The future of wireless networks will be increasingly driven by machine demands, not human demand, according to leading wireless communication expert newly appointed to University College Cork (UCC), Trinity College Dublin (TCD), and Tyndall National Institute.
Prof Holger Claussen shares this assessment of the future of wireless networks as he takes up his new role as Joint Professor of Wireless Communications at UCC and TCD. The role was created for Tyndall’s new Dublin research laboratory at CONNECT, the SFI Research Centre for Future Networks, based at TCD.
Speaking about his research, Prof Claussen explains that future networks will connect the human, physical, and digital worlds, which will provide instant access to limitless information and near-infinite computing resources, to both humans and machines.
Real-time applications such as augmented reality (AR)/ virtual reality (VR) and holographic video will provide new capabilities, and reliable low latency communications will be even more important than capacity. In addition, new functionality such as high-resolution sensing and localization is becoming crucial for industrial and robotic applications.
Addressing how to respond to this demand to further improve on 5G networks, Prof Claussen said, “specialisation will be key, but designing and standardising specialised solutions can be slow and expensive. The solution is to create a hyper-flexible artificial intelligence (AI) defined network, which can automatically adapt to meet even the most extreme requirements.”
Speaking about the new appointment, Prof William Scanlon, CEO, Tyndall said, “Prof Claussen’s Joint Professorship is an exciting development in the delivery of Tyndall’s ambitious growth plans where our goal is to significantly scale our research and its impact. Our expansion into Dublin is testament to Prof Claussen’s reputation as a renowned thought leader in wireless communications and an internationally recognised scientific authority in the area of small cell networks. His extensive research and leadership experience from one of the world’s most influential research organizations, Nokia Bell Labs, positions Ireland to the forefront of this critical technology. We look forward to supporting him as he establishes a world leading research team.”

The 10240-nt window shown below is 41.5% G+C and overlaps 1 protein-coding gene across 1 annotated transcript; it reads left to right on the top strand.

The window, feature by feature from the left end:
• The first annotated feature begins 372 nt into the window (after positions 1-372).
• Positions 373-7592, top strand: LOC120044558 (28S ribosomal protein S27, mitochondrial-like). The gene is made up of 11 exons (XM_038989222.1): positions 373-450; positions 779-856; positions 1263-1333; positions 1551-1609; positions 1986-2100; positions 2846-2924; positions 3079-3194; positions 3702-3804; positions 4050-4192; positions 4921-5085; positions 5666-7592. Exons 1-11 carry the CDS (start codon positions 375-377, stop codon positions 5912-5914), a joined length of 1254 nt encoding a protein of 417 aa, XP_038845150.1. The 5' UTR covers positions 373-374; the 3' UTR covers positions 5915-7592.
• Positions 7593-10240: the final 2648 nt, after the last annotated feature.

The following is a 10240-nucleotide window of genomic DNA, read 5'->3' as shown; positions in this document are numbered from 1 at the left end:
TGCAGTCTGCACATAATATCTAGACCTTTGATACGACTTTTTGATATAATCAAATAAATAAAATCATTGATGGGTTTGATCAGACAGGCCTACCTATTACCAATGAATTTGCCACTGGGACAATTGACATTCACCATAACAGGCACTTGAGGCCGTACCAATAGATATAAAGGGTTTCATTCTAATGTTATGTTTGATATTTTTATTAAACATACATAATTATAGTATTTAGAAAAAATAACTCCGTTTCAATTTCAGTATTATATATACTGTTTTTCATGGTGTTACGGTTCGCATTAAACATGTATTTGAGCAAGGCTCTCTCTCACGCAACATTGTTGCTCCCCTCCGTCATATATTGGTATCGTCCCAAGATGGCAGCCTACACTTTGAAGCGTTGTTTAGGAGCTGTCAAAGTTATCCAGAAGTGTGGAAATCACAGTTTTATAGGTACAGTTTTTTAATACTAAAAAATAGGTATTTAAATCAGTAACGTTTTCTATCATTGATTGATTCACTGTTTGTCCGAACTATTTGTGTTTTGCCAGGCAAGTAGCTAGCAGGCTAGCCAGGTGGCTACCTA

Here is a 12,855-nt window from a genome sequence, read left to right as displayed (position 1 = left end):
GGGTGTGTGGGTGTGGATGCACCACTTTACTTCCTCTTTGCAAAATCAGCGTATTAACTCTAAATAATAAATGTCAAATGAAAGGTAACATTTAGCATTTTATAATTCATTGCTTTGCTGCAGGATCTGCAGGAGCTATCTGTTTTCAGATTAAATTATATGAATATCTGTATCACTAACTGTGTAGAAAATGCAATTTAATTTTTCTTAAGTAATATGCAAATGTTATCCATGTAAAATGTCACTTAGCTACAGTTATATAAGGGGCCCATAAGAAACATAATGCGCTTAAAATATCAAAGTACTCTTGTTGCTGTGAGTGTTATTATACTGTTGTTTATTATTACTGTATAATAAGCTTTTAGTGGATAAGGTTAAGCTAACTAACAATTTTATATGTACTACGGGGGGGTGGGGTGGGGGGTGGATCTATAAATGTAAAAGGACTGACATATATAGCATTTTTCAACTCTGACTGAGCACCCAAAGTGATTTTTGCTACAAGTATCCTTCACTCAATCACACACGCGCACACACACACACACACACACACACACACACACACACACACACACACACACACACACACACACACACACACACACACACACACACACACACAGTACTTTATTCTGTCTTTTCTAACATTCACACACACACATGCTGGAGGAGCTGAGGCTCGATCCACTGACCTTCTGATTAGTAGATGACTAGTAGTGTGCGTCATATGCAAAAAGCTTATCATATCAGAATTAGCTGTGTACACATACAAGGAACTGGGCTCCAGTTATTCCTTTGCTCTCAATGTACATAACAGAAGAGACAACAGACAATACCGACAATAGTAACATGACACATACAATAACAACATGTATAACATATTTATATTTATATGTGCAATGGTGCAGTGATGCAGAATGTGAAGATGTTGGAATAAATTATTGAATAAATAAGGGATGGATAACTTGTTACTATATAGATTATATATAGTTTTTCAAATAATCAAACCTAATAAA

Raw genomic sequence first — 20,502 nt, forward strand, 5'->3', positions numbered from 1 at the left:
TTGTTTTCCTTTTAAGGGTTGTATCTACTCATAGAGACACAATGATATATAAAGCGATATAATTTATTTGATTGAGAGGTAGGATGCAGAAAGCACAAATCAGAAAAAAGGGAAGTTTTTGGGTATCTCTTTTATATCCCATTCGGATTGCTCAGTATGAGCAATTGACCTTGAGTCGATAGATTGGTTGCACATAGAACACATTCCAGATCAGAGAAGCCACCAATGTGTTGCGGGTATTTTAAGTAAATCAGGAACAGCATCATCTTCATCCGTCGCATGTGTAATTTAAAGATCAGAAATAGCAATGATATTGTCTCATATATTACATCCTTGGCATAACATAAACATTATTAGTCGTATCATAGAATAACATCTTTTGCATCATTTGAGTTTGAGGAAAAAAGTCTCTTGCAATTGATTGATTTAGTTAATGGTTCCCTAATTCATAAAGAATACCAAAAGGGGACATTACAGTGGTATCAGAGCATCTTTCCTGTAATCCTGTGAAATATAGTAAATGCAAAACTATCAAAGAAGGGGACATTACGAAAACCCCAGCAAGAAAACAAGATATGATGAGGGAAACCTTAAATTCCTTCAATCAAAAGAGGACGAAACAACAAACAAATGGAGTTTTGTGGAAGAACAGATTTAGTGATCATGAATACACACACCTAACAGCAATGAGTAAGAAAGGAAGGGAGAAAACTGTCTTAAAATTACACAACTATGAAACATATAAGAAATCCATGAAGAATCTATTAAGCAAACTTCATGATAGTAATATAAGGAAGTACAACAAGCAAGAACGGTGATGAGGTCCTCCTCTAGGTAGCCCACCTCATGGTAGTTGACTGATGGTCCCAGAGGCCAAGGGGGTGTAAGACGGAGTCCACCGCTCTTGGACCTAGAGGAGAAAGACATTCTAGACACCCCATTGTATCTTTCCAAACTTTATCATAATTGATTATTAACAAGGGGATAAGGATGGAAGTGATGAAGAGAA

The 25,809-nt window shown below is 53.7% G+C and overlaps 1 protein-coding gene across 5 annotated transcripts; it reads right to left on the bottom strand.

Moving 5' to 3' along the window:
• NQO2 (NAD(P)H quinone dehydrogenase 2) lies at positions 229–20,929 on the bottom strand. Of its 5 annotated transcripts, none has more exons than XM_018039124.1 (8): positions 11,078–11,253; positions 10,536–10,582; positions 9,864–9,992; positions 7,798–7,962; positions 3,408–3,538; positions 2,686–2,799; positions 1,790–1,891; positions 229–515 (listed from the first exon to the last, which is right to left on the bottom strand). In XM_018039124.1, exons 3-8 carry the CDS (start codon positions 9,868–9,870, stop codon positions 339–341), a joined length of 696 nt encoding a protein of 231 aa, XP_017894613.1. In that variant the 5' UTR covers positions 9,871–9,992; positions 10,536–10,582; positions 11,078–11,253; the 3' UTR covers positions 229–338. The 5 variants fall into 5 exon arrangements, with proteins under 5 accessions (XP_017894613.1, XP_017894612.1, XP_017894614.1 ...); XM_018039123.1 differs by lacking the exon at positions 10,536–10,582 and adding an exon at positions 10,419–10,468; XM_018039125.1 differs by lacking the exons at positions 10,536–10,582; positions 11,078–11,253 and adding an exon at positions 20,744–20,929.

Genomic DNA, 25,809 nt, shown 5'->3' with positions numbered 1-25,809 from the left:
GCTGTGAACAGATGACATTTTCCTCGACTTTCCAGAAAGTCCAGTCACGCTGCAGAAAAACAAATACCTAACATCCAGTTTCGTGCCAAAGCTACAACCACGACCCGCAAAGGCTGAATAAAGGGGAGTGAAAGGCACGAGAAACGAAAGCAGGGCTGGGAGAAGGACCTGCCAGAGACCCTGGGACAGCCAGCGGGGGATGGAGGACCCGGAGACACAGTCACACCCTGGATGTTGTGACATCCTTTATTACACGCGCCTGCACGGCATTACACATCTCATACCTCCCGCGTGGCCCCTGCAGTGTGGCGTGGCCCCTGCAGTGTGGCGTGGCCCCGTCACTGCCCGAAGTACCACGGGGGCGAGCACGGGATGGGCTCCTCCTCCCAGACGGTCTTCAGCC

Prof John O’Halloran, President of UCC, said, “the Joint Professorship, based at Tyndall, will create a new focus and approach, underpinning a world leading research team solving fundamental challenges in wireless and AI. The outcomes will have broad societal impact, transforming how we work, live, learn, and how we interact with each other, with machines, and our environment.”
Linda Doyle, Provost and President at TCD, said, “I welcome this Joint Professorship as a practical way of establishing closer collaboration between researchers in Trinity, UCC and Tyndall. The focus of Professor Claussen’s work is very exciting – it has the potential to unlock the full capabilities of augmented reality, virtual reality and holographic video by using AI to manage the demands on wireless networks. This will have a wide range of potential applications in areas such as medicine, education and entertainment. I am glad that this partnership will also see Professor Claussen’s research group working closely with CONNECT’s world leading researchers in Trinity, with both teams availing of each other’s facilities.”
Source: Science Foundation Ireland